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“In Egypt, Tunisia, Morocco, Algeria, Libya, Sudan, Somalia, Eritrea, Mauritania and the rest of the Arab world, Africans are treated like scum,” Osahon continues. “…Blacks in those countries cannot aspire to positions of respect or authority. There are hardly any Africans in high government positions in Arab governed countries…It is simply a way of life that’s all. Blacks do not really exist or at best are not human.”
But Arab racism today takes its strongest and cruelest form towards Africans in the form of the slave trade. In Mauritania, for example, slavery has been abolished about six times, but everything stays the same. An estimated 500,000 Africans still remain the property of Arab masters. Sudan also saw several hundred thousand black Africans enslaved in southern Sudan by northern Arabs during the jihad that lasted from 1989 until President Bush negotiated a peace agreement in 2005.
One of these “abeed,” Francis Bok, was captured as a seven-year-old boy in a slave raid. Bok served a brutal Arab master for ten years before escaping and eventually making his way to freedom in the United States.
“They (the Arabs) attacked villages of the south with the kind of ferocity and cruelty that only religion can inspire, enslaving and killing people like me and my family as if we were not human,” Bok wrote in his memoir, Escape From Slavery.
Yemen and Mali also have slave trades. In northern Mali, the Berber-descended Touareg tribe has black slaves it has inherited “from one generation to the next.” In Yemen’s interior, tribes there also possess African slaves. Again, some are descendants of “abeed” bought generations ago, while others are recent arrivals. In Mali, the government has signed international agreements on slavery but with little obvious effect.
And this abomination of Islamic slavery, upon which Arab racism rests, will be difficult to eradicate. It is an ingrained, centuries-old institution that is also legal under sharia law and, according to historian Bernard Lewis, “elaborately regulated.” The case of Cairo University professor Dr. Abu Zayd, an Islamic theologian, indicates the dangers and complications of challenging sharia law’s slavery provisions. When Zayd contended that “keeping slave girls and taxing non-Muslims” was contrary to Islam, he was declared an apostate and a sharia court forcibly divorced him from his wife. He later fled to Europe to escape Islamic extremists who now wanted to kill him because of his apostate status.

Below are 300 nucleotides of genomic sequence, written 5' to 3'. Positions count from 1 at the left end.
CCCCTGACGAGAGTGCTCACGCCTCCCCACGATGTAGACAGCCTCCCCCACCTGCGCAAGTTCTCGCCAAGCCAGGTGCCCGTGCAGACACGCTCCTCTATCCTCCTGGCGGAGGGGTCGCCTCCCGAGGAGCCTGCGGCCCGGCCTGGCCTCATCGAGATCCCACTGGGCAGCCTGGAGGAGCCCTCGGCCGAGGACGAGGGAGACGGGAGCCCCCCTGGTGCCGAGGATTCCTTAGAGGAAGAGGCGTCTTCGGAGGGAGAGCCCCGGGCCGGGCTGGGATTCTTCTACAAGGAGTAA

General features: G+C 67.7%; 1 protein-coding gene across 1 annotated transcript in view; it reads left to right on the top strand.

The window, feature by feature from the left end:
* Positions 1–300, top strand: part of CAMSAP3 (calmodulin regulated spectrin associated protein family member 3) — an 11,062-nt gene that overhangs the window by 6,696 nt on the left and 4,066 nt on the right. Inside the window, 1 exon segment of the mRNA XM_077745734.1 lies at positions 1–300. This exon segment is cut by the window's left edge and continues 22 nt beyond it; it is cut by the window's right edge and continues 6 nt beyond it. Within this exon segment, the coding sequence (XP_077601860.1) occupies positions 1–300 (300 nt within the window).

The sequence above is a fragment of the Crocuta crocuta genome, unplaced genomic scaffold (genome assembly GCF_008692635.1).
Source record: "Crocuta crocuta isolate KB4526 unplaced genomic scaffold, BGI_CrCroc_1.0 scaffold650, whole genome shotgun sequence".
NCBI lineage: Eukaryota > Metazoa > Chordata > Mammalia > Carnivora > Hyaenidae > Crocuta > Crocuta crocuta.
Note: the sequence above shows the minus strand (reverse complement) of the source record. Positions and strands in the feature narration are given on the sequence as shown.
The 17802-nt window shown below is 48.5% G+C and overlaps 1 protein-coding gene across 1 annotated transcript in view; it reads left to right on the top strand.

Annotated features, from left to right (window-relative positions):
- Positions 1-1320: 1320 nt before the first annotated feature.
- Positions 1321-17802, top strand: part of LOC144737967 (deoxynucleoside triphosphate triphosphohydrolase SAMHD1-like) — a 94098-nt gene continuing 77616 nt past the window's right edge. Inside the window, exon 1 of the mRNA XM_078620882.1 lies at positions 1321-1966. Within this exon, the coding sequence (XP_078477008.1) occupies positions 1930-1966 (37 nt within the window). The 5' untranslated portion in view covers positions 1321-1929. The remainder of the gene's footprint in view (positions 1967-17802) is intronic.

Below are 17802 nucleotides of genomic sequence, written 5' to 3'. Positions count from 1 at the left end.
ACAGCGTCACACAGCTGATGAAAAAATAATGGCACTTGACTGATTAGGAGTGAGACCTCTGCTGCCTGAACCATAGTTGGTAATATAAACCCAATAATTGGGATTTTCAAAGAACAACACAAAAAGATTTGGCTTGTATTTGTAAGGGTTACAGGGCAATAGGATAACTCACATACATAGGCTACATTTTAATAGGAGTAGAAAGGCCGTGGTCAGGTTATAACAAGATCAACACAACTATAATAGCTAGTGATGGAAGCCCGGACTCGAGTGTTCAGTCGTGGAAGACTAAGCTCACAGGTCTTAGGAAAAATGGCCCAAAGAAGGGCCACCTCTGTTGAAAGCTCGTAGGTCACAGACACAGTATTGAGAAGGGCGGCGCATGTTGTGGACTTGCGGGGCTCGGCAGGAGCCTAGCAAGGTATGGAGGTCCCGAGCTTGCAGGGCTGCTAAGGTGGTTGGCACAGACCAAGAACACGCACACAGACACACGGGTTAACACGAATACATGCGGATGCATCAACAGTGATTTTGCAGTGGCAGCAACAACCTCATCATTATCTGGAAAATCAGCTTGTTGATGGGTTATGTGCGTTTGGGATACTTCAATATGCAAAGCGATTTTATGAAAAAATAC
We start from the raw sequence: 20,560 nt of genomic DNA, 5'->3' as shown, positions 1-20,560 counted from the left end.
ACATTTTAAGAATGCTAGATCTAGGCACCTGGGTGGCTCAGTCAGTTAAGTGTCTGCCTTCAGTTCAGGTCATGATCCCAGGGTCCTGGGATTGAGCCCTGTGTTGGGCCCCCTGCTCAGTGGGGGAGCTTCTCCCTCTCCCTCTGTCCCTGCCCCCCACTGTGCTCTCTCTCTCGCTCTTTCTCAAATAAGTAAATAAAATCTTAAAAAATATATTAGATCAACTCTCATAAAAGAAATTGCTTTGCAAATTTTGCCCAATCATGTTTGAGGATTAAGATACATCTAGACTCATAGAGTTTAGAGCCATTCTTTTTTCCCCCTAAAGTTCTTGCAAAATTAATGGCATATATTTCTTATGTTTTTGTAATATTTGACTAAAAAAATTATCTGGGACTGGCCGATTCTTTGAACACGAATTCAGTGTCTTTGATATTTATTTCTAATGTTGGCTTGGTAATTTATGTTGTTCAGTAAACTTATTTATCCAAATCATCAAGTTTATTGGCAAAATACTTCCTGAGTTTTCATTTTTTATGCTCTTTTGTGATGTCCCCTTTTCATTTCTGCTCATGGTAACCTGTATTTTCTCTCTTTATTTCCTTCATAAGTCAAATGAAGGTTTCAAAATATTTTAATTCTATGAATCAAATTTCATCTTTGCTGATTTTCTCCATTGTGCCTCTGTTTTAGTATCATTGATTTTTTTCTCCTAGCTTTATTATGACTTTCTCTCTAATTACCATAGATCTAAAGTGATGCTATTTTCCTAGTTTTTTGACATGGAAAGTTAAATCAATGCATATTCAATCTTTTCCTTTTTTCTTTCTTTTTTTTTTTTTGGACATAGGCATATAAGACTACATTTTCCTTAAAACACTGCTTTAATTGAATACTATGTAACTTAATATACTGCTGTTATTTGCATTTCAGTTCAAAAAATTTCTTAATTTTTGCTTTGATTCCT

The current “mercenary hysteria” does not represent the first outburst of Arab racism resulting in the deaths of Africans in Libya. In 2000, blamed by officials for the high crime rate, dozens of Africans “were targeted during street killings.” In response to the killings, the Libyan government was censured by the United Nations Committee on the Elimination of Racial Discrimination over “Libya’s practices of racial discrimination against dark-skinned migrants and refugees.”
Although he is using black Africans to stay in power, Gaddafi has himself treated Africans appallingly in the past. At one time, he had 200 Nigerians on death row in his prisons. When he was chairman of the African Union, Gadaffi was also accused of the extra-judicial executions of 40 other Nigerians. The victims apparently were not tried in a proper court and were subjected to torture. In Benghazi, the rebels’ home base, guards in a Libyan prison were accused in 2009 of opening fire on Somali prisoners, killing 20.
The latest horrific persecution of black Africans in Libya will most likely cause a loss of sympathy for the rebels in sub-Saharan Africa despite the African Union’s silence. There is already a dislike among Africans for Arabs due to Islamic slavery’s cruel past and present-day Arab racism. An irony is the black mercenaries the rebels are persecuting may not even be foreigners but rather dark-skinned Libyans from southern Libya. But that probably wouldn’t make any difference, since the kind of savagery the rebels are visiting on black Africans is not based on politics but rather on an irrational and bestial racist hatred for a category people that have been dehumanized.
Even worse for the rebels, present and past Libyan racism may cause some Africans still in Libya to heed Gaddafi’s hiring call for mercenaries, if they haven’t already, and pick up a gun both for both personal gain and revenge. Beaten, robbed and humiliated, their hatred for the Arab Libyan would make them just the kind of people Gaddafi wants to deal with the rebels. They will need no urging to return cruelty for cruelty.
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